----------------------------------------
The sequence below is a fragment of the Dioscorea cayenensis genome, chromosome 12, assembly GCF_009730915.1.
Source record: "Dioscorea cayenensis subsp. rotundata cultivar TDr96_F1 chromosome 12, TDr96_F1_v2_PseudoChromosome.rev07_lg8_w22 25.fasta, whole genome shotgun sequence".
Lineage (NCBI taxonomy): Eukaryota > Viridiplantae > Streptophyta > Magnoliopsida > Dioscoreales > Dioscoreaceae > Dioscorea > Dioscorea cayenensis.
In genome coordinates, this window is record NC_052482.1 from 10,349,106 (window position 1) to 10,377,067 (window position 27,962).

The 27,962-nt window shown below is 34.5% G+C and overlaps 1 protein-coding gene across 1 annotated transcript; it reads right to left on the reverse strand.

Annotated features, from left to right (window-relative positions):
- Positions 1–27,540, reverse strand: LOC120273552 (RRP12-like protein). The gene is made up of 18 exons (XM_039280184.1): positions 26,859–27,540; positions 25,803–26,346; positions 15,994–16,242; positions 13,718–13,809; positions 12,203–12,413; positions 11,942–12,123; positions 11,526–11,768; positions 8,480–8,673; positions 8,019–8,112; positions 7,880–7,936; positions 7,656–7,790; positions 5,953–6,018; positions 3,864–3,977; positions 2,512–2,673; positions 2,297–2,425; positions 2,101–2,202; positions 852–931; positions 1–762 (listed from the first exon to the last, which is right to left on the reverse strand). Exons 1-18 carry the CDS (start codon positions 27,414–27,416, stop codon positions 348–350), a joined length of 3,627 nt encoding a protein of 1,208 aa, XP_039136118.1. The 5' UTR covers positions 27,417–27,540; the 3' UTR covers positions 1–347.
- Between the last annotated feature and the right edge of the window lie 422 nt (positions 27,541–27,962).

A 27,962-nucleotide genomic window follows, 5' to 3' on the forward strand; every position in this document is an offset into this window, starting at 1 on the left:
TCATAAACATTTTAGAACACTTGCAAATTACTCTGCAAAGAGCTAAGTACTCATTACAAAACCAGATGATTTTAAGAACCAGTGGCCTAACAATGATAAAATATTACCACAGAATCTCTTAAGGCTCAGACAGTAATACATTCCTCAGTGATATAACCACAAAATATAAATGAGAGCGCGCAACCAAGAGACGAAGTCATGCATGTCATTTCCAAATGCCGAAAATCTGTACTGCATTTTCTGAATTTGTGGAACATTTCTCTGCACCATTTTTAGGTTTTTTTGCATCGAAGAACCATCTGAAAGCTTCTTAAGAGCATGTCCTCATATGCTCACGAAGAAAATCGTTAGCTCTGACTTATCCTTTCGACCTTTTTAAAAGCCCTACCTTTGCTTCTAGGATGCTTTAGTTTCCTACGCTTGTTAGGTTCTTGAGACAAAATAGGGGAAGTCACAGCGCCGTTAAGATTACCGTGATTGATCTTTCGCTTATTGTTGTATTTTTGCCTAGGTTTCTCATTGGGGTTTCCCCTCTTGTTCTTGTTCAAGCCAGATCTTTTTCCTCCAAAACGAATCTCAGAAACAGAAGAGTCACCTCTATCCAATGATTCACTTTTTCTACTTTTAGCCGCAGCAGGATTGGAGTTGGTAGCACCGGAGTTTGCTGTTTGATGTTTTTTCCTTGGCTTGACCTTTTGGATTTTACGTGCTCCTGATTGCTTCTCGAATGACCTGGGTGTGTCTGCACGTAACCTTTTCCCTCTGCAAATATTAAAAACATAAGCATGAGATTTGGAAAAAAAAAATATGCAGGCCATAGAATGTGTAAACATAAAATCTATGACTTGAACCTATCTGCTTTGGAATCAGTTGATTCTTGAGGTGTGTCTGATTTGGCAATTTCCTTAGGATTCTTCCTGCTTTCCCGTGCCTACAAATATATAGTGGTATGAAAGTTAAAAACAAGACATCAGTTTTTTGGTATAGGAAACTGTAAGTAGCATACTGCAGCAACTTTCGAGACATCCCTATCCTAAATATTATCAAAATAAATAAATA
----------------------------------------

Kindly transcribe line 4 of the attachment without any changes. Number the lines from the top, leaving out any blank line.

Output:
In genome coordinates, this window is record NC_052482.1 from 10,349,106 (window position 1) to 10,377,067 (window position 27,962).